Auguste Rodin (1840 -1917)
TWO WOMEN EMBRACING, c. 1908
Pencil and watercolor on paper
H. 32 cm; L. 24 cm
The subject of Sapphic loves is very frequent in Rodin's drawings, which often uses several models simultaneously.
The impetuosity and the accuracy of the movement had to be captured instantly and then transferred to a new sheet, the artist used to trace his drawing on the first draft in order to achieve a new, refined drawing. This is the case here, where the contour has neither deformation nor recovery. The beautifully mastered and continuous line is used to determine and shape the forms, which have become timeless, which are not even covered with the usual light ocher wash . The only colors are the blue watercolor flow on the folds of the drape of the woman on the left and the yellow ocher touches enhancing the hair. More on this work
François Auguste René Rodin (12 November 1840 – 17 November 1917) was a French sculptor. He was schooled traditionally, took a craftsman-like approach to his work, and desired academic recognition, although he was never accepted into Paris's foremost school of art.
Rodin possessed a unique ability to model a complex, turbulent, deeply pocketed surface in clay. Many of his most notable sculptures were criticized during his lifetime. They clashed with predominant figurative sculpture traditions, in which works were decorative, formulaic, or highly thematic. Rodin's most original work departed from traditional themes of mythology and allegory, modeled the human body with naturalism, and celebrated individual character and physicality. Rodin was sensitive to the controversy surrounding his work, but refused to change his style. Successive works brought increasing favor from the government and the artistic community.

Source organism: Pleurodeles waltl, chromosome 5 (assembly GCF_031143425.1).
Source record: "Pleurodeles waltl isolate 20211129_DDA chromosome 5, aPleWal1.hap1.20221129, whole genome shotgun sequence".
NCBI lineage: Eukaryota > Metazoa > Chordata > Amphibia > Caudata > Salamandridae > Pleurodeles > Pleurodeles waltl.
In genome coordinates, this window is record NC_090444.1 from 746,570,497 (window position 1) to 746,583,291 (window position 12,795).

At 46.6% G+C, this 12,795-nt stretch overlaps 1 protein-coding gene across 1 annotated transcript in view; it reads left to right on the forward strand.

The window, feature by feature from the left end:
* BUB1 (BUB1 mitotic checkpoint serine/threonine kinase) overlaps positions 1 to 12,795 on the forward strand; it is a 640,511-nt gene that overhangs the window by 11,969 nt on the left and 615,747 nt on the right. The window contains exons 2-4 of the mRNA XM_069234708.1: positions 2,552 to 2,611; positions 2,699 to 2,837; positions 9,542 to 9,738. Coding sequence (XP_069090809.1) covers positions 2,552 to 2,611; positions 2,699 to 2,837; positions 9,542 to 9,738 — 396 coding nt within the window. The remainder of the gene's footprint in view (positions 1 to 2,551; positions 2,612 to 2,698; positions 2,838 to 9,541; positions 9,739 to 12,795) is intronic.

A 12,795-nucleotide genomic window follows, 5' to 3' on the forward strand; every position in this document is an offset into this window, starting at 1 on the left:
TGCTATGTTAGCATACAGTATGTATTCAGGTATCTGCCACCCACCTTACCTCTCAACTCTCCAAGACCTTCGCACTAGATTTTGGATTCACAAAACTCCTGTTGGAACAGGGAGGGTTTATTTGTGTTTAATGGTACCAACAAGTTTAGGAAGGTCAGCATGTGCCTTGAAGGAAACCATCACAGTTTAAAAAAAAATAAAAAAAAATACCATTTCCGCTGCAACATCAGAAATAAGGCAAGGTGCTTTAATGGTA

From the unexpected naturalism of his first major figure – inspired by his 1875 trip to Italy – to the unconventional memorials whose commissions he later sought, Rodin's reputation grew, and he became the preeminent French sculptor of his time. By 1900, he was a world-renowned artist. Wealthy private clients sought Rodin's work after his World's Fair exhibit, and he kept company with a variety of high-profile intellectuals and artists. His students included Antoine Bourdelle, Camille Claudel, Constantin Brâncuși, and Charles Despiau. He married his lifelong companion, Rose Beuret, in the last year of both their lives. His sculptures suffered a decline in popularity after his death in 1917, but within a few decades, his legacy solidified. Rodin remains one of the few sculptors widely known outside the visual arts community. More on François Auguste René Rodin
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